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Nepal records highest number of fatal landslides in 15 years

nepal-records-highest-number-of-fatal-landslides-in-15-years

The number of this year's fatal landslides in Nepal has exceeded the average annual total over the last 15 years, according to data gathered by The Landslide Blog's Dr. Dave Petley.

Since the monsoon season began in Nepal in June, there have been more than 130 fatalities due to rain-related disasters, particularly landslides.

Recently, on July 22, at least 19 houses were swept away by a massive landslide following incessant heavy rainfall in Lamjung District, Gandaki Pradesh. Authorities warned that there is still high risk in the area as the land is still sliding.

In his analysis, Dr. Petley provided the data containing the number of deadly landslides in the country from 2004 to July 20, 2020, and it showed that this year's figure is by far the highest.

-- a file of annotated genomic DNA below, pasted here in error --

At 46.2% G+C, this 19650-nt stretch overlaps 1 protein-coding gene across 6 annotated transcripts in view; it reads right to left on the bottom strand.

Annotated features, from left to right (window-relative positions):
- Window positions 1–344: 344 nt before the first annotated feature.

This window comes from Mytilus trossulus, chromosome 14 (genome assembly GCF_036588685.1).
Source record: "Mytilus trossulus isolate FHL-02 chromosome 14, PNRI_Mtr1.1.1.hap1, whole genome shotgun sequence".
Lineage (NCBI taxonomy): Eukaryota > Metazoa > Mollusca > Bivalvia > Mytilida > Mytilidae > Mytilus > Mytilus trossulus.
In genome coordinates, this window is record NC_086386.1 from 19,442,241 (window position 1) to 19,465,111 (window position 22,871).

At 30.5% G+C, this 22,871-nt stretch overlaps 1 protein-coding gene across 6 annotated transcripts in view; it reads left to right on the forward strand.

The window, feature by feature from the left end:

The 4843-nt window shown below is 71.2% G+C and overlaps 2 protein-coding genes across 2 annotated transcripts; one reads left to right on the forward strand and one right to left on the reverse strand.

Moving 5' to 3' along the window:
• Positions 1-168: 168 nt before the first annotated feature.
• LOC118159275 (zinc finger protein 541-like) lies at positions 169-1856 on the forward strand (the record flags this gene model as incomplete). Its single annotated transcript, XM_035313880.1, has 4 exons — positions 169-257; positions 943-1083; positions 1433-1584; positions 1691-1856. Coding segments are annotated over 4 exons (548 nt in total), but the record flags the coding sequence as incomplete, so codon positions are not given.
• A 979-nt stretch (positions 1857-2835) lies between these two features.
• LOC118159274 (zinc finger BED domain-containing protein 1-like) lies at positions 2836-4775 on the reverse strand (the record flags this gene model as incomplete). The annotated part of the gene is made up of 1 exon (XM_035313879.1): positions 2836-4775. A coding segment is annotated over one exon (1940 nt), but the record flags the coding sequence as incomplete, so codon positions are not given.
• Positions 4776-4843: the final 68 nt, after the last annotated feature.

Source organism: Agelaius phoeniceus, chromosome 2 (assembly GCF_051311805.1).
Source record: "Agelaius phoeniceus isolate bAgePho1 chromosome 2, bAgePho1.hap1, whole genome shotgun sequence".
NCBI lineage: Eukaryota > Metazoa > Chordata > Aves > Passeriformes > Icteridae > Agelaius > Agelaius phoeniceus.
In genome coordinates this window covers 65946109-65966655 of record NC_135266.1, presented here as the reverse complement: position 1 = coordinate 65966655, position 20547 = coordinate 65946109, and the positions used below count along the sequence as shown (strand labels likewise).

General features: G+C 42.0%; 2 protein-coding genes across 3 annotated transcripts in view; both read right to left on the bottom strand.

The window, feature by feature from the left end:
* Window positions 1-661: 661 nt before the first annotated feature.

nepal-landslide-july-20-2020

Image credit: Dr. Dave Petley

"The data shows the extraordinary variability in landslide impacts in Nepal from year to year– compare for example the number of fatal landslides (the red line) in 2018 and 2019," he wrote.

"Back in 2015 I wrote about the seasonality of landslides in Nepal, and in particular the variability through the monsoon.  July is the peak month, but large numbers of landslides occur in August and September too."

The graph also shows that by July 20, the number of deadly landslides in Nepal this year, which is 43, has already exceeded its average yearly total for the period of 2004 to 2019, which was 36.

"This suggests that Nepal is likely to have a particularly high total number of fatal landslides this year.  The level of disruption is already high."

With this data, Petley points out Nepal's need for a national agency to manage slopes across the nation.

As of July 24, the Disaster Risk Reduction and Management Authority reported at least 132 dead, 128 injured, 53 missing, and 998 families affected. Myagdi District was the worst-hit, with 27 reported deaths. 

Featured image credit: VOA News/YouTube

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